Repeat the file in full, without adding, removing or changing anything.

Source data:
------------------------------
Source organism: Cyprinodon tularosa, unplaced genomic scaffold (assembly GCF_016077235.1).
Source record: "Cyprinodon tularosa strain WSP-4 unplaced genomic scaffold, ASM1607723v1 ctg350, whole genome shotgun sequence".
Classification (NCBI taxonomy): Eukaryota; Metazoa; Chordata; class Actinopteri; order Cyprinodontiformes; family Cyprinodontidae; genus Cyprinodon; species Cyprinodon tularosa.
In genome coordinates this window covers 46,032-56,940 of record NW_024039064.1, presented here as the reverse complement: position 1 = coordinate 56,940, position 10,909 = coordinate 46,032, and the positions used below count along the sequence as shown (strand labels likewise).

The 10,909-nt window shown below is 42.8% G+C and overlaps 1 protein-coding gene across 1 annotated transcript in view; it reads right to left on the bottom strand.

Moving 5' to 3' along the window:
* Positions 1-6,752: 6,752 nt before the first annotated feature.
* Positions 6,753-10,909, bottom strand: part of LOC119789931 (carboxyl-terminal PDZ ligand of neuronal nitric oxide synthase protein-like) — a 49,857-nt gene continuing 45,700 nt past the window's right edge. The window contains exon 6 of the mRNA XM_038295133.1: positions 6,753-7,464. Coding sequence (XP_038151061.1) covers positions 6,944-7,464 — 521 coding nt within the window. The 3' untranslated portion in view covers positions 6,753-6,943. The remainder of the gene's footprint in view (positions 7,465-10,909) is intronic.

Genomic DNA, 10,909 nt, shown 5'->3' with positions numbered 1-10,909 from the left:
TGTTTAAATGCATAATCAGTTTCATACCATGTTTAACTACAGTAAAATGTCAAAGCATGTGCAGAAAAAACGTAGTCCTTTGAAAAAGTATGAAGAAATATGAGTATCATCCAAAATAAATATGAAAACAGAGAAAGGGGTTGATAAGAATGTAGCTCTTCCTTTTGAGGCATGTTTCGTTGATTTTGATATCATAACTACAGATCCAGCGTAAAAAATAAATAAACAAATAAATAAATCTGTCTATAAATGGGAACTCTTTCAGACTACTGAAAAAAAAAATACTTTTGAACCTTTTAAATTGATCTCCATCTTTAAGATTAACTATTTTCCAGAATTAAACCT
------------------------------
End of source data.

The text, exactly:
Source organism: Cyprinodon tularosa, unplaced genomic scaffold (assembly GCF_016077235.1).
Source record: "Cyprinodon tularosa strain WSP-4 unplaced genomic scaffold, ASM1607723v1 ctg350, whole genome shotgun sequence".
Classification (NCBI taxonomy): Eukaryota; Metazoa; Chordata; class Actinopteri; order Cyprinodontiformes; family Cyprinodontidae; genus Cyprinodon; species Cyprinodon tularosa.
In genome coordinates this window covers 46,032-56,940 of record NW_024039064.1, presented here as the reverse complement: position 1 = coordinate 56,940, position 10,909 = coordinate 46,032, and the positions used below count along the sequence as shown (strand labels likewise).

The 10,909-nt window shown below is 42.8% G+C and overlaps 1 protein-coding gene across 1 annotated transcript in view; it reads right to left on the bottom strand.

Moving 5' to 3' along the window:
* Positions 1-6,752: 6,752 nt before the first annotated feature.
* Positions 6,753-10,909, bottom strand: part of LOC119789931 (carboxyl-terminal PDZ ligand of neuronal nitric oxide synthase protein-like) — a 49,857-nt gene continuing 45,700 nt past the window's right edge. The window contains exon 6 of the mRNA XM_038295133.1: positions 6,753-7,464. Coding sequence (XP_038151061.1) covers positions 6,944-7,464 — 521 coding nt within the window. The 3' untranslated portion in view covers positions 6,753-6,943. The remainder of the gene's footprint in view (positions 7,465-10,909) is intronic.

Genomic DNA, 10,909 nt, shown 5'->3' with positions numbered 1-10,909 from the left:
TGTTTAAATGCATAATCAGTTTCATACCATGTTTAACTACAGTAAAATGTCAAAGCATGTGCAGAAAAAACGTAGTCCTTTGAAAAAGTATGAAGAAATATGAGTATCATCCAAAATAAATATGAAAACAGAGAAAGGGGTTGATAAGAATGTAGCTCTTCCTTTTGAGGCATGTTTCGTTGATTTTGATATCATAACTACAGATCCAGCGTAAAAAATAAATAAACAAATAAATAAATCTGTCTATAAATGGGAACTCTTTCAGACTACTGAAAAAAAAAATACTTTTGAACCTTTTAAATTGATCTCCATCTTTAAGATTAACTATTTTCCAGAATTAAACCT